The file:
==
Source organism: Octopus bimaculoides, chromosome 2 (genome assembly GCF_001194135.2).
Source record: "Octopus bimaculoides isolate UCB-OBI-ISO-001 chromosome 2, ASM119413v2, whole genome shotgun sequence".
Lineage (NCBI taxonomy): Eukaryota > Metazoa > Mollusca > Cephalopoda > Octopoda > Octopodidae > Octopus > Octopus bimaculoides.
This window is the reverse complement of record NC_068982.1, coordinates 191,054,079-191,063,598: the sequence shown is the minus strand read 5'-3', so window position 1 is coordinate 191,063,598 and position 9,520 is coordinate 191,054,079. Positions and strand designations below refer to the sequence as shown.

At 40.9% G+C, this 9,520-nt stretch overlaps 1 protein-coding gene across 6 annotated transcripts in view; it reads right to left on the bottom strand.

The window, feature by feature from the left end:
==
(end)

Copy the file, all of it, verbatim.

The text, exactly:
Source organism: Octopus bimaculoides, chromosome 2 (genome assembly GCF_001194135.2).
Source record: "Octopus bimaculoides isolate UCB-OBI-ISO-001 chromosome 2, ASM119413v2, whole genome shotgun sequence".
Lineage (NCBI taxonomy): Eukaryota > Metazoa > Mollusca > Cephalopoda > Octopoda > Octopodidae > Octopus > Octopus bimaculoides.
This window is the reverse complement of record NC_068982.1, coordinates 191,054,079-191,063,598: the sequence shown is the minus strand read 5'-3', so window position 1 is coordinate 191,063,598 and position 9,520 is coordinate 191,054,079. Positions and strand designations below refer to the sequence as shown.

At 40.9% G+C, this 9,520-nt stretch overlaps 1 protein-coding gene across 6 annotated transcripts in view; it reads right to left on the bottom strand.

The window, feature by feature from the left end: